5.  SIMULTANEOUS ROUND TABLE (Kagan)
Students are in groups of 4:  A, B, C, D
Work sheets have 4 separate problems on it.  All start in the left corner problem.  When all are finished the paper is passed clockwise.  That person checks the work of the person who gave it to them.  There also might be discussion regarding the question.  Wait until all are done and then start on the problem in the upper left.  Again wait until all are done and then pass it clockwise.  Check and discuss.  Wait. etc. until all problems are done.  You should end up with the page you started with and have all four problems worked out correctly.  

One story that Dave relayed to me was that one of the teachers in his department describes herself as a waitress.  She says that she moves from group to trying to see what they need next to help them.  She sees herself as a servant.  This is beautiful.  I love the idea of students deciding what they need to get to the standards of the class and the teacher being available to serve them in their quest.



Sunday, July 30, 2017

Eraser Ban

I'm mulling over an ERASER BAN in my math classes this year.  What do you think?
  ERASER BAN = No erasers allowed.  Always strike-through your mistakes.  Pens are encouraged.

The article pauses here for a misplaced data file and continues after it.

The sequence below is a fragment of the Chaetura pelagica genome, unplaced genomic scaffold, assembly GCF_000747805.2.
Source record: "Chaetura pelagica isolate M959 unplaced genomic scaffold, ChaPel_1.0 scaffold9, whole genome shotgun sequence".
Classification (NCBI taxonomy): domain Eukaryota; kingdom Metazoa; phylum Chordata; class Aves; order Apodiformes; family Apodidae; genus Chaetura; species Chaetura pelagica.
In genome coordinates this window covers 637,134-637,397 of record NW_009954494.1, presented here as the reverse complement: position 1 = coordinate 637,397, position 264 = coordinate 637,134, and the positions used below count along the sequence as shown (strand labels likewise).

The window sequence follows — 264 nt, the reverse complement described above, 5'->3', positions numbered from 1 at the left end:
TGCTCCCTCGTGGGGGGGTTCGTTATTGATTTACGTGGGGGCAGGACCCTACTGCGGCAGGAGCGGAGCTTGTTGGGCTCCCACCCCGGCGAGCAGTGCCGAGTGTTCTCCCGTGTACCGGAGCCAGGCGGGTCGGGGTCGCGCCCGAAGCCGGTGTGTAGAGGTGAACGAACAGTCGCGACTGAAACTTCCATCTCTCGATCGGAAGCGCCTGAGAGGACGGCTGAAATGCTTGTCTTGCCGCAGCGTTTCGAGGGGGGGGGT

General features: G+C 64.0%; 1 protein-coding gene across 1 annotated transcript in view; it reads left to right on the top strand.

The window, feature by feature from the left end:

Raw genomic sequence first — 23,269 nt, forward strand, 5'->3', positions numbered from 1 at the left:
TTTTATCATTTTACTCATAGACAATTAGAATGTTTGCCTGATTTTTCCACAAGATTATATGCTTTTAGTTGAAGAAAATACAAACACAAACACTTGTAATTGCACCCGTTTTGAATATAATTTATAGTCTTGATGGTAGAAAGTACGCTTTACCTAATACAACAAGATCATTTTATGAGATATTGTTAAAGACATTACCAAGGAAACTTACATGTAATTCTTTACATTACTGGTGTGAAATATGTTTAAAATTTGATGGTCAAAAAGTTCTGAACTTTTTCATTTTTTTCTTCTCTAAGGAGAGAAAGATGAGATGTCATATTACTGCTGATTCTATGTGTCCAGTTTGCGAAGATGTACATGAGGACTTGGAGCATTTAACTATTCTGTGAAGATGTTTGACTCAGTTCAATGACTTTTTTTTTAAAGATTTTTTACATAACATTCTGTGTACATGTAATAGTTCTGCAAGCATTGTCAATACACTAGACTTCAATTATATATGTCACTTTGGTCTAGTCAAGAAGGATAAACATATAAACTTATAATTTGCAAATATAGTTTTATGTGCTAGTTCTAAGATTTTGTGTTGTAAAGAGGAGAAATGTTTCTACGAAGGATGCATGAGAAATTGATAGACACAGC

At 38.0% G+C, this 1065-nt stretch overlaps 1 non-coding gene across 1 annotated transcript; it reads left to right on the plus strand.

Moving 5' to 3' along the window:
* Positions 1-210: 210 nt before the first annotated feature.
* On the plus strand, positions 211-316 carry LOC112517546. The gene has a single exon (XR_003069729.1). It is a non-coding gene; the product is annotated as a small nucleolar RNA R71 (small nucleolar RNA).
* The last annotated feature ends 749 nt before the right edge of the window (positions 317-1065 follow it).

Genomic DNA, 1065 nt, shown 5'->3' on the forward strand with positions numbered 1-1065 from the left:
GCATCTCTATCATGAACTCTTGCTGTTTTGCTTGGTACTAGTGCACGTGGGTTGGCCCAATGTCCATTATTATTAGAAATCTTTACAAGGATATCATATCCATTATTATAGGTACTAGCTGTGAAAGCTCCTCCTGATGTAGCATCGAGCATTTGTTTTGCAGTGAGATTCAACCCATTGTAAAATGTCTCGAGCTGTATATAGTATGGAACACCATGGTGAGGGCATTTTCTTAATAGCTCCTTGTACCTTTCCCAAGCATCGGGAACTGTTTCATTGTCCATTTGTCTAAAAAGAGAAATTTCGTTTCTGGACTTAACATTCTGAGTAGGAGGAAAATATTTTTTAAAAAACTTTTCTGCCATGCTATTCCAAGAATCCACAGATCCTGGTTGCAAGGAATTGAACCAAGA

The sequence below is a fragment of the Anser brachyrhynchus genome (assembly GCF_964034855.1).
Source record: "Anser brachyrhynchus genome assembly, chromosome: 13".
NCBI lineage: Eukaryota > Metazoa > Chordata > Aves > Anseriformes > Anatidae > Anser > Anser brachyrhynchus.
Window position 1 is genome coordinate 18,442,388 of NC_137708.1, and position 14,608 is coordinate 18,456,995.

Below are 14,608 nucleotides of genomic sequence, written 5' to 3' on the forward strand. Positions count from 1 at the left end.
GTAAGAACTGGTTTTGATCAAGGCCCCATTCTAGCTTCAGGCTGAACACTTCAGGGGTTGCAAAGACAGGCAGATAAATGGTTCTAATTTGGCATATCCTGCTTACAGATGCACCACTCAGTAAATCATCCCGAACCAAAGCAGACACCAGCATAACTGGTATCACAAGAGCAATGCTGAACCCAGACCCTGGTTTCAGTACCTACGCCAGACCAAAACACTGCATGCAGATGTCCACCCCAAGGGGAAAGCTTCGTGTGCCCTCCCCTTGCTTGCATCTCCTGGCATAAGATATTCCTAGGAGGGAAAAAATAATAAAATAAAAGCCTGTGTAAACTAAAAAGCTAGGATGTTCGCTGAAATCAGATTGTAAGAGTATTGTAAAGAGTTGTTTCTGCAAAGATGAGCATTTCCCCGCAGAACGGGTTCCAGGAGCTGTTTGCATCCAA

If students do not erase in class, then we all get to see a progression of their thinking.  It is a chance to say that it is OK to try something and not be sure.  When students don't erase it will be a reminder that WE WON'T GET IT PERFECT EVERY TIME.  We should model the ERASER BAN ourselves when we do work with them on the board and one on one work.  If I implement this ban then I will  need to provide more space for all problems in any worksheet we give.  Should this ERASER BAN be for all parts of class?  Or should/could it be at certain times in the class? The most beautiful part of this ban would be that you wouldn't have eraser crumbs everywhere in your room anymore!
No More Eraser Crumbs
I would love to know your thoughts on this topic.  I'm still trying to put my mind around the possibility.     
My Best 
Dave
twitter @dsladkey

By the way, I got the idea from a presenter Amber McCormick @EdTechAmber at ISTE.  She teaches Global Studies K-5 and uses Sketchnotes to help her students.